In the near future, most computer software in the hearing care field will require 32-bit operating systems. This article describes the benefits of these systems, factors that might lead hearing care professionals to choose one operating platform over another and the benefits that can be ascribed to the new networking capabilities of the 32-bit systems.

Computer technology is an integral part of the hearing health care industry’s ability to program hearing instruments, perform diagnostic testing and manage patient data. As new software and networking technologies become available, it is important to understand what these advances can do for you and your practice. The following article presents information on:

  • Operating Systems: Currently Microsoft has five 32-bit operating systems on the market. This causes one to wonder if Microsoft is producing new operating systems to make more money, or do the new operating systems lend real value to the specific needs of business users? And, if so, which operating system is the correct choice for your hearing health care office?
  • Networking: Many offices in the hearing health care industry have decided to network their office or may be considering a network system. NOAH 3 and other applications have been designed to take advantage of new network technologies available in 32-bit operating systems.

Which Computer Operating System is Right for You?

It is difficult to tell how many offices have made the switch to a 32-bit operating system such as Windows 95 or 98. Some hearing care professionals (mostly in hospitals and other large organizations) have even decided to implement Windows NT or 2000. If you still have a computer that is using Windows 3.11, you will need to upgrade to a 32-bit operating system soon, because, increasingly, software choices on the 3.11 platform will be limited. 

What is all the hype regarding 32-bits about? Essentially, there are four main advantages to 32-bit systems:

  1. Better Stability: Programs running on the system will be better protected from errors caused by other programs.
  2. Multitasking: The operating system provides the ability for many different programs to run simultaneously.
  3. Better User Interface: Using functions within the operating system and software applications are more logical and easier to operate.
  4. Better Development Tools: This feature may not mean much to the average hearing care professional, but it certainly does to the companies who develop the software that are used in diagnostic, fitting and verification programs. Development tools are software applications used to build the programs. The new 32-bit development tools allow programmers to make better applications, and to produce the software faster and at a lower cost.

Features of the 32-bit Operating Systems

Currently, Microsoft has five operating systems on the market: Windows 95, 98, Me (Millennium Edition), NT 4.0 and 2000. Although these systems may act and look very similar, there are some important differences. For reasons identified below, these five systems can be divided into two groups: 1) Windows 95, Windows 98 and Windows Me, and 2) Windows NT 4.0 and Windows 2000.

Windows 95, 98, and Me Advantages:

  • Easy for the user to install, configure and maintain.
  • Compared to NT or 2000, there are more 95 and 98 installations throughout the industry. Because these operating systems are more prevalent, there are more support technicians and consultants trained to lend operating system help in the event of a problem.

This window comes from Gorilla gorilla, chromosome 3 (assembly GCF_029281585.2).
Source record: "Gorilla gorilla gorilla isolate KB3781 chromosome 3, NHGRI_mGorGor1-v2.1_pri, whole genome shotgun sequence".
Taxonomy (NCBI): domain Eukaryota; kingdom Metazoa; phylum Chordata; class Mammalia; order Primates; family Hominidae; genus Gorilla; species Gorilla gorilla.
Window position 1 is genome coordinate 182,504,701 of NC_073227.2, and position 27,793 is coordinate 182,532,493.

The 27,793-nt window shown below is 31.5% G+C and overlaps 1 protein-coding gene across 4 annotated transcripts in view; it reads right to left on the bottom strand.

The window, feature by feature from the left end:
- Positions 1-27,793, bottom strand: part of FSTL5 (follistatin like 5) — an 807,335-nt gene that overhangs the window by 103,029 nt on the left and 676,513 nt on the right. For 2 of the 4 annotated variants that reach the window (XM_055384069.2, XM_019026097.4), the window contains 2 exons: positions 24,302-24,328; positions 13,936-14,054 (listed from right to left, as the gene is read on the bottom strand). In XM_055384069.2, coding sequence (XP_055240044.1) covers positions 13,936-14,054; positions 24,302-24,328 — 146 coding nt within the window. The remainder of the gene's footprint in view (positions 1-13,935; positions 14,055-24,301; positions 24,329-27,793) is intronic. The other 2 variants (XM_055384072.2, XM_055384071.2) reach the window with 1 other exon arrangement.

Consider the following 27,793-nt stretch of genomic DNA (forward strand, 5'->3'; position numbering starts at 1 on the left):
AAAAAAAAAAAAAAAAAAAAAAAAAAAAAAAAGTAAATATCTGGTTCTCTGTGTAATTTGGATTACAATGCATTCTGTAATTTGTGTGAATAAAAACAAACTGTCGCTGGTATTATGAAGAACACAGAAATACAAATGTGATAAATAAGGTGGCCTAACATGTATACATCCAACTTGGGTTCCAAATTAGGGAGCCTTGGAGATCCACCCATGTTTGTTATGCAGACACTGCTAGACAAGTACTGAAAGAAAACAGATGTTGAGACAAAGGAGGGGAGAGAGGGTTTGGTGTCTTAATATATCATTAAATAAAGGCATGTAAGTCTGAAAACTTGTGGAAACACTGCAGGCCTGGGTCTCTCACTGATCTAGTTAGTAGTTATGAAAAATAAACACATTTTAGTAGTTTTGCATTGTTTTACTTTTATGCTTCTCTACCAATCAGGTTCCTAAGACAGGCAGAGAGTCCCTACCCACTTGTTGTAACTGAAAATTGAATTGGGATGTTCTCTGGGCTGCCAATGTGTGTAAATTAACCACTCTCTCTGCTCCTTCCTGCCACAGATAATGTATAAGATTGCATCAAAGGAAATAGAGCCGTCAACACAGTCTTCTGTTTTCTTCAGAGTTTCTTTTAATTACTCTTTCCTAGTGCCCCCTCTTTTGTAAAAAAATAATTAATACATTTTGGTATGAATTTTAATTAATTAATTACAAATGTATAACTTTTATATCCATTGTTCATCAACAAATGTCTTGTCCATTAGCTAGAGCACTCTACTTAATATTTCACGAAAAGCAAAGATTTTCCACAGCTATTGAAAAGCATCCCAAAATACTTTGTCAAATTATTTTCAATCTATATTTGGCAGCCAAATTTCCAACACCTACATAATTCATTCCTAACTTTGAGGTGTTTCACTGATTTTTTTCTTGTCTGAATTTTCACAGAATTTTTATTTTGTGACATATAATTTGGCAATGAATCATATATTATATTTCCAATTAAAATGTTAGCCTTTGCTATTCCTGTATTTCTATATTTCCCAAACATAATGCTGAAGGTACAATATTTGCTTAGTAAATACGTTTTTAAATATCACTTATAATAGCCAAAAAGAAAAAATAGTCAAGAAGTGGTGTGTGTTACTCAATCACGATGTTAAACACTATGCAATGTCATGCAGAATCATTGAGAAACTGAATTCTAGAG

• Fairly easy network setup. Provides for a network in which you can share files and run shared applications, such as NOAH or other hearing-related software, in your office.

Windows NT 4.0 and 2000 Advantages:

  • More stable operating systems. When properly configured, these operating systems are very resistant to the whole system locking up if an application crashes or an unexpected error occurs.
  • Better security options. These operating systems provide the ability to setup a more robust set of security levels, which may be important for certain hospitals, clinics, etc.
  • More advanced networking options. 
  • Optimized to run in a “distributed” network environment in which networked applications can split the workload between many different computers.

Windows 95/98/Me are defined by Microsoft to be the preferred operating systems for home users, while NT and 2000 are the preferred operating systems for business users. Does this mean that you should not choose Windows 95, 98 or Me as the operating systems for your practice? Absolutely not! The decision to determine the appropriate operating system for your office should be made by the computer technician in your office or a computer consultant that understands your entire computer needs. Generally, the choice hinges on the size, needs and budget (NT and 2000 cost more and may require a consultant to help set it up) of your facility. Some of the items that are important to consider during this process are:

  1. How many computers are present in your office?
  2. Are you running a network?
  3. Has the overall experience with your current operating systems been good?
  4. If you choose a more advanced operating system, such as NT or 2000, will you have somebody to help with support when a critical issue arises?

More details on the features of different Windows operating systems can be found on Microsoft’s web site,

Advances in Networking

With new versions of Microsoft operating systems come advances in network design. These advances in technology promise to help the hearing health care industry run applications in a network setting with better stability (reducing the chance of a “crash”). To understand these improvements, it is important first to understand how networks typically run today and then compare how they will run in the near future using 32-bit platforms.